About 34.5 million people watched at least some of Sunday's telecast on CBS Sports, which aired without commercials because of the flap over Augusta National's all-male membership.
The tournament drew larger audiences only in 1997 (43 million) and 2001 (40.1 million); Woods won both years. He tied for 15th Sunday, as Mike Weir became the first Canadian and the first left-hander to win the tournament.
The total audience number was boosted by a longer broadcast because of a playoff between Weir and Len Mattiace. Plus, only starting last year was CBS allowed to show all 18 holes Sunday.
The overnight rating Sunday was 9.3, about 6 percent lower than last year. The average overnight rating for Saturday and Sunday was 8.0, a drop of 9 percent from 2002.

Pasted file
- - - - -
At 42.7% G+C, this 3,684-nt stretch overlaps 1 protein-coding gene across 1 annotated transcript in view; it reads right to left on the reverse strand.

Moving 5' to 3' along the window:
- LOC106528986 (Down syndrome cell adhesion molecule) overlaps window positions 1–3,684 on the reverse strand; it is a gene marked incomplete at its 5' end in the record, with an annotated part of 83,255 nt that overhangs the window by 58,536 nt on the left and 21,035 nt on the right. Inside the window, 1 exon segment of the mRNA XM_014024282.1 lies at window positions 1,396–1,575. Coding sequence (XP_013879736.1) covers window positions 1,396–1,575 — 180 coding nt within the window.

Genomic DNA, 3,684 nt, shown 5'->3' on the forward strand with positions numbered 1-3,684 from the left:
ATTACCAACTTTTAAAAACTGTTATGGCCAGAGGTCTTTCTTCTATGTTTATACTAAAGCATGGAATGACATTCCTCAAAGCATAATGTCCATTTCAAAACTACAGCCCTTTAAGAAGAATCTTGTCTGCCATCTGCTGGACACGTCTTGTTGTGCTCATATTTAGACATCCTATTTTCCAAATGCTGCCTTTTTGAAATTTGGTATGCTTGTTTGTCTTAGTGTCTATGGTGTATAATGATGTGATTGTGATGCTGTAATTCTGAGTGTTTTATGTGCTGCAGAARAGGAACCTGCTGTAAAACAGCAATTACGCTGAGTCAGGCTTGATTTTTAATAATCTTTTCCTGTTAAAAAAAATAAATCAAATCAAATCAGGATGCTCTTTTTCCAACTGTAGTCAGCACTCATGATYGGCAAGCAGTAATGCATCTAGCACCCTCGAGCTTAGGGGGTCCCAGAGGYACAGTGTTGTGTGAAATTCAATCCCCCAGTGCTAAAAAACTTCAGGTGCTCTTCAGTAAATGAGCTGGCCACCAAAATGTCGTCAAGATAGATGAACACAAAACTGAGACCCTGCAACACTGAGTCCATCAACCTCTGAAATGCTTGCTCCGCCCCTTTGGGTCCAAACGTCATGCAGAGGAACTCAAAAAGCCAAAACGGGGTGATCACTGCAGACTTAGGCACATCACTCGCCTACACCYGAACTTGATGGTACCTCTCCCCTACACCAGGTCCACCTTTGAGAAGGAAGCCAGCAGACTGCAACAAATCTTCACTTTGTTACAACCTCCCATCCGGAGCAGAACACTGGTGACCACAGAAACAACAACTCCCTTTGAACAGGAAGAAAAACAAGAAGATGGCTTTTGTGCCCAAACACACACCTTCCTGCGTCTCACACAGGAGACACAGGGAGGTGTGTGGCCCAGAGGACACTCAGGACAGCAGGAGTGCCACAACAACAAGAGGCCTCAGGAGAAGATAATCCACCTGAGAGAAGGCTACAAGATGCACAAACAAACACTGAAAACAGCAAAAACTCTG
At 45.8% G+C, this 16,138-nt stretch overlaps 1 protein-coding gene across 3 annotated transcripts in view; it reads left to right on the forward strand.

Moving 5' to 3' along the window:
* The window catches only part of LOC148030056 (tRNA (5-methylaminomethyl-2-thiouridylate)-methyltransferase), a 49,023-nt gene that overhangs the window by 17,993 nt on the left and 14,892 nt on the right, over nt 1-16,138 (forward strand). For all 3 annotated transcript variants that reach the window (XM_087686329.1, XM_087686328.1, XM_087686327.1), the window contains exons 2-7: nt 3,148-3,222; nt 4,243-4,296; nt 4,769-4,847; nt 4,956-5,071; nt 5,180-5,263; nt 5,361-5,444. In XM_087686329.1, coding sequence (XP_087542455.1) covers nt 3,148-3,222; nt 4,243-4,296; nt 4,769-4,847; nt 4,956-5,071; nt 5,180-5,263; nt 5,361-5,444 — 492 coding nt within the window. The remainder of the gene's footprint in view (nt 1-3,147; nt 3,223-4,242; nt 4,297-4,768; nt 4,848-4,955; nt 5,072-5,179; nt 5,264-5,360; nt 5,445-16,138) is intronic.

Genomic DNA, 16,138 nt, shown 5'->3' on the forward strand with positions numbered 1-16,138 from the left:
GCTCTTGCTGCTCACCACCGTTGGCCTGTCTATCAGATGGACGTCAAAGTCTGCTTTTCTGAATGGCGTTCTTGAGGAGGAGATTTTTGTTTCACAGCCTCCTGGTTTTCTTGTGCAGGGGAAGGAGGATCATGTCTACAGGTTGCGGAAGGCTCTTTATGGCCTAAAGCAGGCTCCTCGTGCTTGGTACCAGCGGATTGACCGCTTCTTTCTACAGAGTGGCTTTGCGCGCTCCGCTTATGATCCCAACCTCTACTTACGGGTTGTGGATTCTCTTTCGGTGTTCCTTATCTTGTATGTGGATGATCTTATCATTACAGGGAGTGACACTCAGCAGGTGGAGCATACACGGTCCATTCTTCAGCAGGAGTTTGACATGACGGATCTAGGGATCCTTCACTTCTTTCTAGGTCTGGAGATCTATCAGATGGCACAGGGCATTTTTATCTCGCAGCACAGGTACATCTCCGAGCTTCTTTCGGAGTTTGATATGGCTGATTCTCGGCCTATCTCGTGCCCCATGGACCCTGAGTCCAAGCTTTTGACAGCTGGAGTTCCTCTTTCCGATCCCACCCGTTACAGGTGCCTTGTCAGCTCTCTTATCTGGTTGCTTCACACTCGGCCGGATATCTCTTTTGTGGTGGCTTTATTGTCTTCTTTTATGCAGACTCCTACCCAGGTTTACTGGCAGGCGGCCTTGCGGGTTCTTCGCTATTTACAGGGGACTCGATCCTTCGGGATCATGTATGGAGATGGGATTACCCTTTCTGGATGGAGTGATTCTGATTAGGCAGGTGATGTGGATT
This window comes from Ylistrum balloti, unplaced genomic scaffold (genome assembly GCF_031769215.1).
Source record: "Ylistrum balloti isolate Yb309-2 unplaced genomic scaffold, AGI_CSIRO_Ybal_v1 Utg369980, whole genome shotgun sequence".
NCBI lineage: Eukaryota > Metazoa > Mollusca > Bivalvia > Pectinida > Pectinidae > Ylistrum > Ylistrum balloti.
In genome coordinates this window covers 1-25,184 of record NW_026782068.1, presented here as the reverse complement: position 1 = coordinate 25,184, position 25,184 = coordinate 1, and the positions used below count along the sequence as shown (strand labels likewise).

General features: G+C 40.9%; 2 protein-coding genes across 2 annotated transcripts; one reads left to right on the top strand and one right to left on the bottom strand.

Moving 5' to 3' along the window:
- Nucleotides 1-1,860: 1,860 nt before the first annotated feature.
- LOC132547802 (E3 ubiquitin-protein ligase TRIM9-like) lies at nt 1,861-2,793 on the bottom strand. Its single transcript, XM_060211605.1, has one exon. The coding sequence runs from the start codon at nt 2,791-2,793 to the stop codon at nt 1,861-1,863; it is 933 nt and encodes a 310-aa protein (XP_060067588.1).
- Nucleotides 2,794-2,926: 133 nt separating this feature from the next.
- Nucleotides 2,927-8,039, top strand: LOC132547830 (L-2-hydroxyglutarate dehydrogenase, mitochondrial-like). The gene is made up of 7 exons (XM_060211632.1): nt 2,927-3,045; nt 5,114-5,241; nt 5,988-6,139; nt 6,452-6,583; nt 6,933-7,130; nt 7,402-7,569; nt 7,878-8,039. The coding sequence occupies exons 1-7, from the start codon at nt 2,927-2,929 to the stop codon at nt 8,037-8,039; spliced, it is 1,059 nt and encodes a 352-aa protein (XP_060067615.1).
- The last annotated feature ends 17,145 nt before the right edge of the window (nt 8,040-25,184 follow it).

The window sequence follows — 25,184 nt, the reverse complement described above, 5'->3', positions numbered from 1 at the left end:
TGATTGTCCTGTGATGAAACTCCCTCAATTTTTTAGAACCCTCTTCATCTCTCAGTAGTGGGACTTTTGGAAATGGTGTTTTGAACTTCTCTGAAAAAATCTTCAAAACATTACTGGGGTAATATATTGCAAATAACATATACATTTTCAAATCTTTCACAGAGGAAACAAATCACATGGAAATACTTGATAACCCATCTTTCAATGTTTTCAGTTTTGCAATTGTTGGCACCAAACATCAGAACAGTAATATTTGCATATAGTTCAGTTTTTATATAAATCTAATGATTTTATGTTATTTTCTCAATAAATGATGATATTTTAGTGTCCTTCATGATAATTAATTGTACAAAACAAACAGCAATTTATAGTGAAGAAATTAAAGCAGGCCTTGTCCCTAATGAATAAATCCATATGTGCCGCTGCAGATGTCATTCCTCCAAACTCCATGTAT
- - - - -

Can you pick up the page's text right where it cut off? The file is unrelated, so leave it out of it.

Sunday's audience peaked with a 12.4 rating from 7-7:15 p.m. EDT, during the one-hole playoff. That means 12.4 percent of the country's TV homes tuned in.
Overnight ratings measure the 55 largest TV markets, covering about 70 percent of the United States.
In June, Martha Burk, head of the National Council of Women's Organizations, sent Augusta National chairman Hootie Johnson a letter urging him to add women to the club's membership.
To avoid pressure on the tournament's TV sponsors, Johnson dropped the corporations in August, creating an ad-free telecast.
CBS made no mention of the issue during its shows over the weekend. The network has had a series of one-year deals since 1956 to televise the Masters, the highest-rated golf tournament.
In Canada, Global TV's broadcast Sunday drew nearly 50 percent more viewers than the final round of the 2002 Masters did.